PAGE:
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If frolicking in the woods foraging for wild mushrooms is on your bucket list, by all means, go forth. But when the time comes to determine whether you can eat the mushrooms you picked, please don’t rely on AI.

A new in-depth report from Public Citizen, a nonprofit consumer advocacy group, warns novice mushroomers against using AI identification tools to determine whether their bounty is edible, pointing out that identifying mushrooms is a “high-risk activity that requires real-world skills.” Public Citizen’s warning comes amid a rise in interest and online searches for mushroom ID software and apps in recent years, the report states, citing data from Google Trends.

While Rick Claypool, Public Citizen’s research director, states that AI-powered apps can be powerful tools when it comes to learning more about plants and animals, these queries cannot be compared to mushroom foraging—where simply taking a photo of a mushroom and running it through an app isn’t enough.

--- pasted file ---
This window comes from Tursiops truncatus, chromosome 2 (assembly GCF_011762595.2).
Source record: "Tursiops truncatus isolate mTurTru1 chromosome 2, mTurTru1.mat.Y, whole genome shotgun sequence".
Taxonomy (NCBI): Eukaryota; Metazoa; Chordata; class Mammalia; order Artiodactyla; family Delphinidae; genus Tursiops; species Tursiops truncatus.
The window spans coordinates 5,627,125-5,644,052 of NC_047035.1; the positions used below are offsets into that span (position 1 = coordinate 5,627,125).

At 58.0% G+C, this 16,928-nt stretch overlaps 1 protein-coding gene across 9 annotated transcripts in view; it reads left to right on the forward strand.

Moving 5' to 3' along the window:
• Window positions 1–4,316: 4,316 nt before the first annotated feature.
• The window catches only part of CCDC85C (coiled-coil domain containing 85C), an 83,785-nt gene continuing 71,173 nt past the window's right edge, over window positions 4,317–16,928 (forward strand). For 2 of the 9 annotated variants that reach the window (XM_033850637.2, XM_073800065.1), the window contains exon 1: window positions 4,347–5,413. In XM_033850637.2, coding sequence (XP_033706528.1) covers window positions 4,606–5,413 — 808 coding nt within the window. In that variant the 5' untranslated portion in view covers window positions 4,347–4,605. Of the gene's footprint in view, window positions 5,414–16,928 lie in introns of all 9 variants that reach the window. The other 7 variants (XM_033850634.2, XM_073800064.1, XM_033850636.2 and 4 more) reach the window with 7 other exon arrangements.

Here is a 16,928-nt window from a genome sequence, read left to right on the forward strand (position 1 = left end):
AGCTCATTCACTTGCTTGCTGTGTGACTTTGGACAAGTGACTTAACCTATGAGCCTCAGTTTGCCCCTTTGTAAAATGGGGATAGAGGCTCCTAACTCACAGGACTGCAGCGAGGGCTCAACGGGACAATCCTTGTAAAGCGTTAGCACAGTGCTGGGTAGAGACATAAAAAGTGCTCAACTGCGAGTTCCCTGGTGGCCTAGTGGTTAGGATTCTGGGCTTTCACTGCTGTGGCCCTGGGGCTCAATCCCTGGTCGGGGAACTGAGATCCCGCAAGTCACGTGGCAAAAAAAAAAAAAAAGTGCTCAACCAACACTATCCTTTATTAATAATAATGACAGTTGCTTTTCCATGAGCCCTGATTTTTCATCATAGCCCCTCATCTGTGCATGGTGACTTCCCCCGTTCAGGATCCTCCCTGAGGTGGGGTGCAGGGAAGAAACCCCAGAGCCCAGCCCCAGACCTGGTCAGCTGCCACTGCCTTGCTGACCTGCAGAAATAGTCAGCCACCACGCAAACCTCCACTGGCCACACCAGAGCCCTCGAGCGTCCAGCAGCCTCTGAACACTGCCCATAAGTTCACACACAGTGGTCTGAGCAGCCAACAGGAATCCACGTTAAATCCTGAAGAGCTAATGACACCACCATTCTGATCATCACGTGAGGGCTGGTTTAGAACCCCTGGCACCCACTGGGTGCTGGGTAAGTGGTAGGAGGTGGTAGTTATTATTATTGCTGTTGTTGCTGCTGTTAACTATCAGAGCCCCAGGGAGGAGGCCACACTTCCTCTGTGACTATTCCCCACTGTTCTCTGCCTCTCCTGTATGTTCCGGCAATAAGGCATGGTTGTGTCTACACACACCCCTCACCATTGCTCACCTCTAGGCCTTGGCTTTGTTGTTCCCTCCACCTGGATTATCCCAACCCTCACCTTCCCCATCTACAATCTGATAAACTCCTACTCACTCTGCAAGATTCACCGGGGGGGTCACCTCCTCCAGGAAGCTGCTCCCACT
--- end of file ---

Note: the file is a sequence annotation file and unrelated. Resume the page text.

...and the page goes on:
“Experienced local foragers know there is no substitution for finding, seeing, smelling, touching, and, sometimes, tasting wild mushrooms where and when they appear,” Claypool writes in the report. “Local knowledge is vital, as different species are found in different parts of the country.”

A photo of a mushroom’s cap, for instance, is almost never enough to identify a species with any degree of confidence, Claypool notes. It’s crucial to take into account features on the underside of the mushroom’s cap, the cap’s width, the stem, and the base of the stem. Furthermore, mushroomers must take note of where the mushroom is growing, such as on the ground or wood. If it’s growing on wood, foragers also have to identify the species of wood.

AI-based apps can also be highly beneficial in plant toxicity detection in developing countries like Ethiopia. Here are some reasons why they are important:

Identification of Toxic Plants: AI algorithms can analyze images of plants and accurately identify toxic species. This capability is particularly relevant in regions like Ethiopia, where there is a rich diversity of plant species

Source: GIZMODO newsletter